The thickness and elastic modulus of tube 20 defining downstream annulus 24 are sufficiently small to permit inflation of annulus 24 to bear upon the inner surface of transparent jacket 25 when the pressure of the infusant at the downstream end 18 of duct 16 is only 35 to 110 Torr. The thickness and elastic modulus of tube 21, together with those of tube 20, both defining upstream annulus 23, permit corresponding inflation of that annulus at infusant drive pressure in the range of 200 to 500 Torr.
The inner surface of transparent jacket 25 is optically rough or frosted, so that it appears white unless touched by the outer surface of an inflatable annulus, whereupon optical internal reflection at the inner surface of jacket 25 is largely frustrated and the surface takes on essentially the spectral absorptance characteristics of the outer surface of the annulus. To exploit this fact, the outer surface of tube 21 at upstream annulus 23 is colored green, and the outer surface of tube 20 at downstream annulus 24 is colored red. Therefore, the appearance of a green band of color signifies the presence of adequate driving pressure, but a red band of color signifies the presence of infiltration or blockage of flow.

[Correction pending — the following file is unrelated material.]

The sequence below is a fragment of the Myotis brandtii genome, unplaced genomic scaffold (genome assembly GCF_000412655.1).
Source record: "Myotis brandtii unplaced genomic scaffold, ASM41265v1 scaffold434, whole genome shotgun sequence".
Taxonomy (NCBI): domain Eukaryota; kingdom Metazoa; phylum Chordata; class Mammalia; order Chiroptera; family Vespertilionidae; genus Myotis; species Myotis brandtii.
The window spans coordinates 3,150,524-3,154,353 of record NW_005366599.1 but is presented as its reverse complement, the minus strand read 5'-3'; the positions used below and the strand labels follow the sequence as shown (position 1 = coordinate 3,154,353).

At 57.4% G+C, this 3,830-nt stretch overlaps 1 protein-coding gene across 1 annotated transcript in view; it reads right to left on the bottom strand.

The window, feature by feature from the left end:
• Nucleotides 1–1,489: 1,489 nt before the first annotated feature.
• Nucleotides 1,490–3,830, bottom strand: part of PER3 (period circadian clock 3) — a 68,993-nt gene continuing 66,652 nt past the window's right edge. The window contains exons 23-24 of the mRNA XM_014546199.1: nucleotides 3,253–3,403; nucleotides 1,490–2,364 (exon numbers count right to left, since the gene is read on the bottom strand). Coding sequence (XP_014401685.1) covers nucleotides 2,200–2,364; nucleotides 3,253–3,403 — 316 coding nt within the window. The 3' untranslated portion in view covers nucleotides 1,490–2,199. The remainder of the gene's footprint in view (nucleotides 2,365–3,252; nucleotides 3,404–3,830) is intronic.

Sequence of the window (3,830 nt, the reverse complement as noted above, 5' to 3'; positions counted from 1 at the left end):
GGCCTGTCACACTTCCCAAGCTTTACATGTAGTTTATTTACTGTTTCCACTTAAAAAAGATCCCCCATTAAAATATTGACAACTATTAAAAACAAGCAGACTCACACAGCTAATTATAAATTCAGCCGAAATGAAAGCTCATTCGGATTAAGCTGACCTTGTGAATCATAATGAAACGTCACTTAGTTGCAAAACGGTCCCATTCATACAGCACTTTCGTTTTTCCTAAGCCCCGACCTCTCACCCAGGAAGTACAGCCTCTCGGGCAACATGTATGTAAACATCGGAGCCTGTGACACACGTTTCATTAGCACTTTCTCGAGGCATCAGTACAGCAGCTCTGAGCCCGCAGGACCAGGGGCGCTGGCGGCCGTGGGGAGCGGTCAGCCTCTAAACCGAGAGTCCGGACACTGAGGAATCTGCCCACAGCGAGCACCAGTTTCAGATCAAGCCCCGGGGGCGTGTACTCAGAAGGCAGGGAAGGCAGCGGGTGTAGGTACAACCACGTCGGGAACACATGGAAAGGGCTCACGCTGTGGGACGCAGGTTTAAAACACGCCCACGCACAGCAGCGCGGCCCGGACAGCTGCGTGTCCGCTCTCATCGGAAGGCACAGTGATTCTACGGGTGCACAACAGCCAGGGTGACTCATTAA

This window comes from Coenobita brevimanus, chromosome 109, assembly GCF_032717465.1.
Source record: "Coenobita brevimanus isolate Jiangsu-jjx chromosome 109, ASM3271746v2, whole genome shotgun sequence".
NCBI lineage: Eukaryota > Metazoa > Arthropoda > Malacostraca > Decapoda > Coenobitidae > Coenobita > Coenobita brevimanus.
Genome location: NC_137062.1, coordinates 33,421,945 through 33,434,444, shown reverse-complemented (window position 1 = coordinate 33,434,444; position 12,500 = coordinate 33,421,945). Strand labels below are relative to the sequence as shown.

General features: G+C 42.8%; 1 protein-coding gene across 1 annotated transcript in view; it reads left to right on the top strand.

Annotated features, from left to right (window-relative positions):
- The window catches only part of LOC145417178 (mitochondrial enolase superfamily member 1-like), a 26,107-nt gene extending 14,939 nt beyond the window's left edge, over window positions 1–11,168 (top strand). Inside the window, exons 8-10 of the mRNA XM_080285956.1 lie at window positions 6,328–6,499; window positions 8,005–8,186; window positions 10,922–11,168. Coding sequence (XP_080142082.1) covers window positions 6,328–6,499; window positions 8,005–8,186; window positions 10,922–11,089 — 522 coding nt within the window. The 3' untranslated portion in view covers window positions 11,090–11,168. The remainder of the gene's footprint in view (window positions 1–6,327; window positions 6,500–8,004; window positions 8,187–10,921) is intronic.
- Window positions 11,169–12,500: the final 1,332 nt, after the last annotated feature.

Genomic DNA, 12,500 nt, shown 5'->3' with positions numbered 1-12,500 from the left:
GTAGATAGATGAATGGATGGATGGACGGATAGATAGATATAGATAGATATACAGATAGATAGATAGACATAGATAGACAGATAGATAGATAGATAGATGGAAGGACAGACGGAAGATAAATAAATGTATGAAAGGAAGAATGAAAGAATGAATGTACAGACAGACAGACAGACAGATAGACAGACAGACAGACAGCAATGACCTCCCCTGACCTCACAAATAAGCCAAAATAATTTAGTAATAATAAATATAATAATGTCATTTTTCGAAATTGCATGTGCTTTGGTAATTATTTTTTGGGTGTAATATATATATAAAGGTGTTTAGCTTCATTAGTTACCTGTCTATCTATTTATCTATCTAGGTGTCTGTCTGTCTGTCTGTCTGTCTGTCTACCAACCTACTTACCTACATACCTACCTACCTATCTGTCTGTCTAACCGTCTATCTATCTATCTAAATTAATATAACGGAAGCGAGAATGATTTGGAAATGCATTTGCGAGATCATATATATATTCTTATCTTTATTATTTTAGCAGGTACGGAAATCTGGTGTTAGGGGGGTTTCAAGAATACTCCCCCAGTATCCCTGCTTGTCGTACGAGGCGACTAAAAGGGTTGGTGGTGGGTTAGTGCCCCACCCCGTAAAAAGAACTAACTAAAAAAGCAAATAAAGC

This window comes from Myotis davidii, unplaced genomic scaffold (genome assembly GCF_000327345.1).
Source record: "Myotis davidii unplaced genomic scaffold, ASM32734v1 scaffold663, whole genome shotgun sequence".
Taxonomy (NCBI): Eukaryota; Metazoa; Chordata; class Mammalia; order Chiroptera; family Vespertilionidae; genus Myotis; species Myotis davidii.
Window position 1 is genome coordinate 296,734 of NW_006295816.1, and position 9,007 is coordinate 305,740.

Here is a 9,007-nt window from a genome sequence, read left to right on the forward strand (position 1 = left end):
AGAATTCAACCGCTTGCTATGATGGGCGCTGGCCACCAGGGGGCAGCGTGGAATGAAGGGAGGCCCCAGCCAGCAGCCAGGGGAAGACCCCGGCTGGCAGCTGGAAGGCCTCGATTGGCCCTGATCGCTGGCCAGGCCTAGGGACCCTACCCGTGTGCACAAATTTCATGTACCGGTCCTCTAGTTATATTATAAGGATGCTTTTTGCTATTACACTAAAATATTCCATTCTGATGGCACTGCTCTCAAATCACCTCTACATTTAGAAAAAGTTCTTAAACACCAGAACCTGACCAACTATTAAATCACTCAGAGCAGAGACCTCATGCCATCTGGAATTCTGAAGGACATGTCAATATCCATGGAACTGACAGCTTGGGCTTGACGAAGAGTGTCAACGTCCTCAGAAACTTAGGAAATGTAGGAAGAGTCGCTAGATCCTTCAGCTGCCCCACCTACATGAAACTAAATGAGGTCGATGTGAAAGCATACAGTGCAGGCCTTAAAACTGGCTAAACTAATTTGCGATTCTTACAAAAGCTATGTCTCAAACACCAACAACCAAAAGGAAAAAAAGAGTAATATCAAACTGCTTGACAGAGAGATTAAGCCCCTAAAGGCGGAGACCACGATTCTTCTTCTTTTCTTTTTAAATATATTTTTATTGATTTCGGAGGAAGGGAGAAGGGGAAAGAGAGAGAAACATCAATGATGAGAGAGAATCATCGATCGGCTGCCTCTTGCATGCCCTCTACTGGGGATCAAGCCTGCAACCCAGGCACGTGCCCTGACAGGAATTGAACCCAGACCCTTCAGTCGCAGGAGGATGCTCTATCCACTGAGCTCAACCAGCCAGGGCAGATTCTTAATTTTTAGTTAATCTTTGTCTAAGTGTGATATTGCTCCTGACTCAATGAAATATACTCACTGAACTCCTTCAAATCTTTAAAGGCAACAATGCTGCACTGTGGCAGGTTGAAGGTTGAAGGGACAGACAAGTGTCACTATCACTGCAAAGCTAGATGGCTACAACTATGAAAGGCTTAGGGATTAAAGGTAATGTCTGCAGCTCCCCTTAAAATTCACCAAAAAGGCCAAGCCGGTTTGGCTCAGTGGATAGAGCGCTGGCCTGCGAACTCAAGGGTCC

It will be recognized that, in the interest of clarity of illustration, many of the dimensions in the Figures have been exaggerated, particularly radial dimensions such as the diameter of small-bore flow passage 13 and the thicknesses of tubes 20 and 21. Also in the interest of clarity, annuli 23 and 24 are shown in a partially inflated state, whereas in their normal unstressed state they closely fit duct 16 and in their inflated state they bear against the inside of jacket 25.
Attention is now directed to FIG. 3, which is a view, largely in cross-section, of a similar flow restrictor having further means for providing an alarm signal signifying the existence of infiltration. Similar reference numerals refer to similar structures in all the Figures. Attached to jacket 25, preferably by cementing, is a mounting block 28. A threaded hole is provided in block 28 and jacket 25 to accept threaded bushing 29 of membrane switch assembly 30. The sensitive membrane 31 of switch assembly 30 extends just to the inner surface of jacket 25 so that full inflation of annulus 24 will deflect membrane 31 and operate switch contacts (not shown), within membrane switch assembly 30, which may be connected through conductors 32 of cable 33 to external apparatus (not shown) to provide an alarm signal when infusant pressure of at lest 35-110 Torr occurs downstream of small-bore flow passage 13, thus signifying the occurrence of infiltration.